Wine articles

What is the difference between Shiraz and Syrah?

Wine articles

What is the difference between Shiraz and Syrah?

Syrah and Shiraz are different names for the same red wine grape. In the Rhône Valley in France, the varietal has historically been known as Syrah, and in Australia it is more commonly referred to as Shiraz.

Over time, the difference between the names has become a marker of distinction between regional expression and climate-driven styles.



In Australia, Shiraz is synonymous with regions such as the Barossa where the Shiraz produced is bold, fruit forward, full-bodied and packed with spice and ripe tannins. The Barossa enjoys a warmer Mediterranean climate, which is reflected in the wines produced.



With its historical origins in France, and the Rhône Valley, the Syrah label tends to indicate a more delicate wine with elegance and restraint. When produced in cooler climates, such as the Yarra Valley, Syrah tends to be lower in alcohol than warmer climate Shiraz.


“Outside of Australia, the rest of the world refers to Shiraz as Syrah,” says winemaker Paul Bridgeman. “We’re just reflecting the origins of the cool climate stamp of Syrah as its personality by embracing that name rather than Shiraz.”


The above are guides only, with finished wines still expressing themselves differently based on regional climate, soil and the winemaker’s style.


“The way that we choose to make our Syrah is pretty much identical to how we would make Pinot Noir,” says Bridgeman. “Our Syrah is a little more medium-bodied, structured, elegant and aromatic. That perfume and aroma in Syrah is really what we’re trying to capture as well.”


Our recently released Glen Garvald range has given Bridgeman an opportunity to embark on a new and exciting journey using varietals and techniques uncommon to the Yarra Valley and our Estate and Family Paddock ranges. The 2019 Shiraz Marsanne takes its cue from Bridgeman’s enormously formative vintage experience at the legendary Domaine Jean-Louis Chave in France’s northern Rhône Valley. Historically in this appellation, Syrah (Shiraz) has been randomly yet strategically interplanted with the white grape varieties Marsanne and Roussanne. This practice creates a true ‘field blend’ where the interplanted different grape varieties are harvested at the same time to create one wine.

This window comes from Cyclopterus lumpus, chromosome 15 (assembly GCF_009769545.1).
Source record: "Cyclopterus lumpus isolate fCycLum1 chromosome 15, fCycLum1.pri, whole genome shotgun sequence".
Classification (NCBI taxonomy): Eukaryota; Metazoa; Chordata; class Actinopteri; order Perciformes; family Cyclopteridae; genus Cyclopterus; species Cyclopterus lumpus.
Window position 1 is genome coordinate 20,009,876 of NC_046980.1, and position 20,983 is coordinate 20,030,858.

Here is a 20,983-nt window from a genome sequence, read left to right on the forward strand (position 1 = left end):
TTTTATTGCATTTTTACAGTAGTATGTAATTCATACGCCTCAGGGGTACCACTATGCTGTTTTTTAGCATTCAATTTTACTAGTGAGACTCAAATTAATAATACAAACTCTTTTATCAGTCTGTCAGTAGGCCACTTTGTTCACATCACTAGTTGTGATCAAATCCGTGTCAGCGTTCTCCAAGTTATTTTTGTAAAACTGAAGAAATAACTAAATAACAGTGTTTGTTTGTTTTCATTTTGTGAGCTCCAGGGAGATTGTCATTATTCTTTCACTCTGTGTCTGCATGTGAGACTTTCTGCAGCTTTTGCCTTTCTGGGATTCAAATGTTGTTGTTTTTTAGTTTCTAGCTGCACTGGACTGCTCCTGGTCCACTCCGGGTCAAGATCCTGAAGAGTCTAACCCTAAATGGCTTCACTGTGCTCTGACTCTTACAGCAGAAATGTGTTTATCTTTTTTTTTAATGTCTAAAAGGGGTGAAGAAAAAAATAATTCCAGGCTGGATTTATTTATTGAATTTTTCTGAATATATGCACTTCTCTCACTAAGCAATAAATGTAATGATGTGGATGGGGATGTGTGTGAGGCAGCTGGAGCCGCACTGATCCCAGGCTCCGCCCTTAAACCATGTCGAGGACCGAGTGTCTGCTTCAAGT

Discover our range of Shiraz-based wines separately or with our special twin or triple packs.


2015 Melissa’s Paddock Syrah

Melissa’s Paddock, our smallest block, is inspired by the very best Hermitage examples of the Rhône Valley. It is bottled as “Syrah” in recognition of its refined structure, savoury flavour and eloquently spiced nuance. It features a subtly brooding and slowly unfurling complex nose, featuring rumours of blackberry, liquorice, stalk, tar, spice, Christmas mince pies and charry oak.

Recommended food pairing - Five-spiced duck breast with honey soy mirin or Pappardelle beef ragout


2017 Estate Syrah

A silky-smooth, elegant and subtly perfumed rendition of Shiraz, this wine is better suited to the old-world name Syrah. It is restrained yet complex, providing layer upon layer of mulberry, white pepper, tarragon, cedar, earth and flint in a traditional balanced medium-bodied style.

Recommended food pairing - Lamb loin with olive tapenade or Red wine marinated beef tenderloin


2019 Glen Garvald Shiraz Marsanne

Our 2019 Glen Garvald Shiraz Marsanne raps on this theme of co-fermentation and integration by incorporating Marsanne skins from the adjacent block into the Shiraz. The

resultant wine shows the influence that even a tiny percent inclusion of a simpatico compatible ‘other’ can bring to a wine. The colour is vibrant, the aroma pronounced and bold, the palate weighty yet medium-bodied, fleshy, spicy and long.

Recommended food pairing - Pork Loin with Harissa Romesco, Hazelnut and Bay Leaf Burnt Butter

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